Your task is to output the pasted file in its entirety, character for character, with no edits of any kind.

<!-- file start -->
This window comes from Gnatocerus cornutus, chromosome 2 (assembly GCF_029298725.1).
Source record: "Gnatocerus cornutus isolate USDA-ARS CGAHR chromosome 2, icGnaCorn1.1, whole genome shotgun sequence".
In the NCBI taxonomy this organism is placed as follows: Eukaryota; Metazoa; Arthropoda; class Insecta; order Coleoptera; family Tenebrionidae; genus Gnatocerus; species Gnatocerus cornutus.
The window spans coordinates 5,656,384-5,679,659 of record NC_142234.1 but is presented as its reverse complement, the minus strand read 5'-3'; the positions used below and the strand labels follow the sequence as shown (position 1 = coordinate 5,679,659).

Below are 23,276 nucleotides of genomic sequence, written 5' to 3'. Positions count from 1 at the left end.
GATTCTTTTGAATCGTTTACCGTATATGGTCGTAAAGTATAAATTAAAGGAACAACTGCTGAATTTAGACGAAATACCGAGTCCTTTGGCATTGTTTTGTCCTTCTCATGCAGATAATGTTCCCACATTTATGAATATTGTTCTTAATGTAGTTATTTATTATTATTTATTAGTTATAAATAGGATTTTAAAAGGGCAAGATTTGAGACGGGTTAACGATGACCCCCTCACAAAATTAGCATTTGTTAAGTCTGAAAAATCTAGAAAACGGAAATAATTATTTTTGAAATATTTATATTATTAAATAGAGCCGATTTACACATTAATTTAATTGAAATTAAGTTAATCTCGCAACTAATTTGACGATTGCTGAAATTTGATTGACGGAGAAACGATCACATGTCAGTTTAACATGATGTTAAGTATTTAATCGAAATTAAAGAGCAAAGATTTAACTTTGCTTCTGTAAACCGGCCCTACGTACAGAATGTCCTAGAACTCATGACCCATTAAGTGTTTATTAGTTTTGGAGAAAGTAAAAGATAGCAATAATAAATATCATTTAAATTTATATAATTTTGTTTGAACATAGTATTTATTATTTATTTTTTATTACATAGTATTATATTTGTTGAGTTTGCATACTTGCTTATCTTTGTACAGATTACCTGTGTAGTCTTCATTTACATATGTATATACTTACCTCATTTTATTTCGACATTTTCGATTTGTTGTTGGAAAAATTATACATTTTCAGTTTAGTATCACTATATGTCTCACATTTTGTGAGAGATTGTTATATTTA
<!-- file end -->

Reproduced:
This window comes from Gnatocerus cornutus, chromosome 2 (assembly GCF_029298725.1).
Source record: "Gnatocerus cornutus isolate USDA-ARS CGAHR chromosome 2, icGnaCorn1.1, whole genome shotgun sequence".
In the NCBI taxonomy this organism is placed as follows: Eukaryota; Metazoa; Arthropoda; class Insecta; order Coleoptera; family Tenebrionidae; genus Gnatocerus; species Gnatocerus cornutus.
The window spans coordinates 5,656,384-5,679,659 of record NC_142234.1 but is presented as its reverse complement, the minus strand read 5'-3'; the positions used below and the strand labels follow the sequence as shown (position 1 = coordinate 5,679,659).

Below are 23,276 nucleotides of genomic sequence, written 5' to 3'. Positions count from 1 at the left end.
GATTCTTTTGAATCGTTTACCGTATATGGTCGTAAAGTATAAATTAAAGGAACAACTGCTGAATTTAGACGAAATACCGAGTCCTTTGGCATTGTTTTGTCCTTCTCATGCAGATAATGTTCCCACATTTATGAATATTGTTCTTAATGTAGTTATTTATTATTATTTATTAGTTATAAATAGGATTTTAAAAGGGCAAGATTTGAGACGGGTTAACGATGACCCCCTCACAAAATTAGCATTTGTTAAGTCTGAAAAATCTAGAAAACGGAAATAATTATTTTTGAAATATTTATATTATTAAATAGAGCCGATTTACACATTAATTTAATTGAAATTAAGTTAATCTCGCAACTAATTTGACGATTGCTGAAATTTGATTGACGGAGAAACGATCACATGTCAGTTTAACATGATGTTAAGTATTTAATCGAAATTAAAGAGCAAAGATTTAACTTTGCTTCTGTAAACCGGCCCTACGTACAGAATGTCCTAGAACTCATGACCCATTAAGTGTTTATTAGTTTTGGAGAAAGTAAAAGATAGCAATAATAAATATCATTTAAATTTATATAATTTTGTTTGAACATAGTATTTATTATTTATTTTTTATTACATAGTATTATATTTGTTGAGTTTGCATACTTGCTTATCTTTGTACAGATTACCTGTGTAGTCTTCATTTACATATGTATATACTTACCTCATTTTATTTCGACATTTTCGATTTGTTGTTGGAAAAATTATACATTTTCAGTTTAGTATCACTATATGTCTCACATTTTGTGAGAGATTGTTATATTTA